Hardware budgeting/planning. The computers and networks for which your IT department plans today will be what you'll have to live with tomorrow, so hardware budgeting and planning probably determines your future success more than anything else. CAD managers can—and should—provide vital support in this phase of IT planning, because only CAD managers understand the unique hardware demands that CAD applications impose on user desktops and the overall network infrastructure.

Software integration (programming) with other applications. Most CAD managers know that it's possible to link their CAD applications to databases (locally deployed or via the Internet), spreadsheets or purchasing systems, but they don't have the programming experience to make it happen. Typically, this expertise is more abundant in IT environments in which Web servers and wide-area databases are relatively common. Looking for some programming knowledge? It's already in IT.

WAN file/user management. A WAN (wide-area network) is built as company sites are linked together with data lines, routers and switches, and CAD management becomes much more complex as a result. Because office-to-office file transfers will be much slower over WANs than when working on your own server, users will be tempted to copy files to their own machines, causing a data synchronization nightmare. Replicating files to remote offices via hardware solutions or software replication and maintaining user accounts that work over multiple servers become very important CAD management concerns.

Be Helpful and Learn

Of course, the IT department will always enjoy working with a CAD manager who provides assistance as opposed to one who constantly places demands on the department. So what sort of action steps can you take to be seen as the sort of CAD manager with whom IT likes to work? Here are a few hints I've found useful over the years:

Be proactive about planning. If you know that new software versions require new operating systems, graphics cards or substantial hardware upgrades, tell the IT group immediately. And while you're at it, gather data from software manufacturer Web sites to show your IT leadership that you know what you're talking about. Being proactive not only helps you get the hardware you need, it also helps IT gain budgeting support from senior management.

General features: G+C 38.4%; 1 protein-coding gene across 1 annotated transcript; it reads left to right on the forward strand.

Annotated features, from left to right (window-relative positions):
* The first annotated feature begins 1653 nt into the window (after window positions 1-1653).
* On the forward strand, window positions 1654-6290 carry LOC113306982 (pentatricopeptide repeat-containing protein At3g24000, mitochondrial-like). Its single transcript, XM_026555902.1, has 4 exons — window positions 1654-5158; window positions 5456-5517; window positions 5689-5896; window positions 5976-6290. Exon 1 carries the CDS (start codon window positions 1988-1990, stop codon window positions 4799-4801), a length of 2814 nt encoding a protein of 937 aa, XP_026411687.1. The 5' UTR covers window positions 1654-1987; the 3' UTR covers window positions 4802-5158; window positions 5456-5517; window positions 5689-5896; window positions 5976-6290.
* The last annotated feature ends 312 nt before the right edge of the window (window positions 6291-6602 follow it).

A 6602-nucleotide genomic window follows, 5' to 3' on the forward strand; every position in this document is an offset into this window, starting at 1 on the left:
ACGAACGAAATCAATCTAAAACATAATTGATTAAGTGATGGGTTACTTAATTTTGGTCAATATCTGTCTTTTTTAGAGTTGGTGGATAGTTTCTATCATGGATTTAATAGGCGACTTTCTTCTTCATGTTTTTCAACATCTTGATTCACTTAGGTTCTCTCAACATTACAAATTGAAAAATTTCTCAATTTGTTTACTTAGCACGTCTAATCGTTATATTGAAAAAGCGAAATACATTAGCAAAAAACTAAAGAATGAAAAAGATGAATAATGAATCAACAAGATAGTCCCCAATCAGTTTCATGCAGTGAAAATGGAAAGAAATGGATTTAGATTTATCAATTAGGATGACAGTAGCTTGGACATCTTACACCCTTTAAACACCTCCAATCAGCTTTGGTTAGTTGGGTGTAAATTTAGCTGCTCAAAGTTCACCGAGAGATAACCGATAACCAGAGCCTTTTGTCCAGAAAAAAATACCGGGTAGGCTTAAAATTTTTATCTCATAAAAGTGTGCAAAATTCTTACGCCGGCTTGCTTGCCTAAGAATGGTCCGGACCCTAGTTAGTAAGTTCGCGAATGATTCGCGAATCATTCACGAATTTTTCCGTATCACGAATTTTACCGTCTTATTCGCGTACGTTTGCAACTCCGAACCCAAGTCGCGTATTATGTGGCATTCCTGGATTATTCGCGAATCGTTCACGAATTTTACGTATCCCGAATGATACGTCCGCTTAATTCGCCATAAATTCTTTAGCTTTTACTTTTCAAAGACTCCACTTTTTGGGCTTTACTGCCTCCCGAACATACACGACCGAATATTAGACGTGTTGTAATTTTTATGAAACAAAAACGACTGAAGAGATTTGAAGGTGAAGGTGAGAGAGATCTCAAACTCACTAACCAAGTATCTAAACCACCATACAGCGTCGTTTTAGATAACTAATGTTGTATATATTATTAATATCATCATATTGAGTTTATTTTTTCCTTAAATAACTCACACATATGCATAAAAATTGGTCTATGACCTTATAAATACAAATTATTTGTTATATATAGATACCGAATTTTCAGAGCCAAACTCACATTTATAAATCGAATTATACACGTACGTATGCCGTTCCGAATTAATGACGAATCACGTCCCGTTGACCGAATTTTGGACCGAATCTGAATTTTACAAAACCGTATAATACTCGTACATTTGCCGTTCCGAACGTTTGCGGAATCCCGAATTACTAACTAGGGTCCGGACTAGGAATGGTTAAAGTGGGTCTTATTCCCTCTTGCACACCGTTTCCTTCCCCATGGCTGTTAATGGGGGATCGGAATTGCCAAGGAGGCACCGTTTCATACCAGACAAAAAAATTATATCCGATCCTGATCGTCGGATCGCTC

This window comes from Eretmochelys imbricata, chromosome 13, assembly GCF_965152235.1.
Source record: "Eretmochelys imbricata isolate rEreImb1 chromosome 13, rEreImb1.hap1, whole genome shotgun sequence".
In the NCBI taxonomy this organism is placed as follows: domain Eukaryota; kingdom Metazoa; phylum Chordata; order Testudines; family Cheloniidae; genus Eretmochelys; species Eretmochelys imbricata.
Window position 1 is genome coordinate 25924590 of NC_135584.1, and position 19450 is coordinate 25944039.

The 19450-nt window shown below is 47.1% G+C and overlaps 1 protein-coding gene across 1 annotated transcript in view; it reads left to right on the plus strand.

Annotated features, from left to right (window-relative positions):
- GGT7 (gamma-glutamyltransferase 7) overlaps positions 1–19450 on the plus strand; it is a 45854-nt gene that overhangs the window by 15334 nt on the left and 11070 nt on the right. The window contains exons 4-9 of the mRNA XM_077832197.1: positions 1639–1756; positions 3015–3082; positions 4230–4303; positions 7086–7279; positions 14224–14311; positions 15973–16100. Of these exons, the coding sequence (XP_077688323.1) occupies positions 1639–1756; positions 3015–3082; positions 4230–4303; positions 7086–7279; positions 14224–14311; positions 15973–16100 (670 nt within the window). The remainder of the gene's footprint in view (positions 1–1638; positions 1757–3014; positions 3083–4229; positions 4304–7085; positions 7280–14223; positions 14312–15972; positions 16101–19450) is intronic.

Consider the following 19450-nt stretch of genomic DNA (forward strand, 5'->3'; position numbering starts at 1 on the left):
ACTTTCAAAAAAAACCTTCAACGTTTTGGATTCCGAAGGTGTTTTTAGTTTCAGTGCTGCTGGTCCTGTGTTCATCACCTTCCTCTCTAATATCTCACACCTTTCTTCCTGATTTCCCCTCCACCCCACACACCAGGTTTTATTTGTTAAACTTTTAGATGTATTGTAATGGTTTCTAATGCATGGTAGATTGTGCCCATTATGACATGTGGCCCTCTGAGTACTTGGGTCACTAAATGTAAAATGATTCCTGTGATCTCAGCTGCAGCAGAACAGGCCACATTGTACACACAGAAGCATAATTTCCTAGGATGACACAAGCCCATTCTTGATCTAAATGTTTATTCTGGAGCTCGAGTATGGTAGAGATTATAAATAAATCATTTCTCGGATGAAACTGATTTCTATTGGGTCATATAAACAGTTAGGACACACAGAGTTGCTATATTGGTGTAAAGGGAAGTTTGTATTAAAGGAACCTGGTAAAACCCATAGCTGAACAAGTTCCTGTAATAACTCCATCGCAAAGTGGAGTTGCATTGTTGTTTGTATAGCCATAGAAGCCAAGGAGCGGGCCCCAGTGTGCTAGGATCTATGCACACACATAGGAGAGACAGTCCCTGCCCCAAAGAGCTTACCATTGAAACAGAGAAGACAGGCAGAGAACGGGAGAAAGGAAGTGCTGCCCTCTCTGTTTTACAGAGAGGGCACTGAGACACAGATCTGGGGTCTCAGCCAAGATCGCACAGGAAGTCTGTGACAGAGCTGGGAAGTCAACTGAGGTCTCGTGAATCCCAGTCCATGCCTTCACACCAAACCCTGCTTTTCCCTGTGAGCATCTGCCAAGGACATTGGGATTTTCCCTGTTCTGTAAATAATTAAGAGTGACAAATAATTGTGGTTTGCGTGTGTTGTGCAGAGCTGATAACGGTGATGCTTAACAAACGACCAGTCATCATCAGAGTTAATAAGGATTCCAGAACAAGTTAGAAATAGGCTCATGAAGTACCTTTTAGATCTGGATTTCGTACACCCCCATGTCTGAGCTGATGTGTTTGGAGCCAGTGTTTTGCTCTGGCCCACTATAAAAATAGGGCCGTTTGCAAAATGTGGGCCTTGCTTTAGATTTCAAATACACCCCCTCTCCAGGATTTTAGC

Offer to take over a task. Let's say you want to understand more about your company's backup processes but you know your IT staff can't take hours to answer all of your questions. Why not offer to run the backups for a couple of weeks in exchange for being able to learn about the process? That way you'll learn what you want to learn in real-world mode and provide an incentive for the IT staff.

Be a CAD translator. Many times, IT departments don't understand CAD users the same way they would a general office user, and this difference can lead to misunderstandings about everything from hardware to peripheral devices. So why not offer to educate your IT staff about the peculiarities of CAD software, input devices, plotting, large-bandwidth file relationships and data management? In my experience, the IT department wants to understand the CAD environment but doesn't have the background to do so. If you step in, you'll be rewarded with an IT department that is more CAD savvy and, therefore, more likely to assist with all things CAD.

It's What You Learn

There's an old adage in employment that work isn't just about what you earn, it's also about what you learn. And for CAD managers who work in larger company environments with established IT/networking groups, there's plenty to learn from existing IT staff. And because established IT departments handle the load, you're more able to learn at your own pace without the pressure of having to figure out everything.

Contrast the larger company environment with a small company that doesn't have a formal IT/networking group, and you realize that being able to learn from someone is a luxury on which you should capitalize whenever you can.

Building a Partnership

I hope I've made the case that working more closely with your IT department can make your CAD management life easier. I'd recommend reading back through the major points of this "CAD Manager" column to assess your IT skills and weaknesses. Then you can form a game plan outlining all you can do to work better with your IT department. The worst outcome would be that you learn something about IT, right? I think, however, you'll find that the more you know about IT, the more in control of your CAD department you really are.

Robert Green performs CAD programming and consulting throughout the United States and Canada. Reach him at

About the Author: Robert Green

Robert Green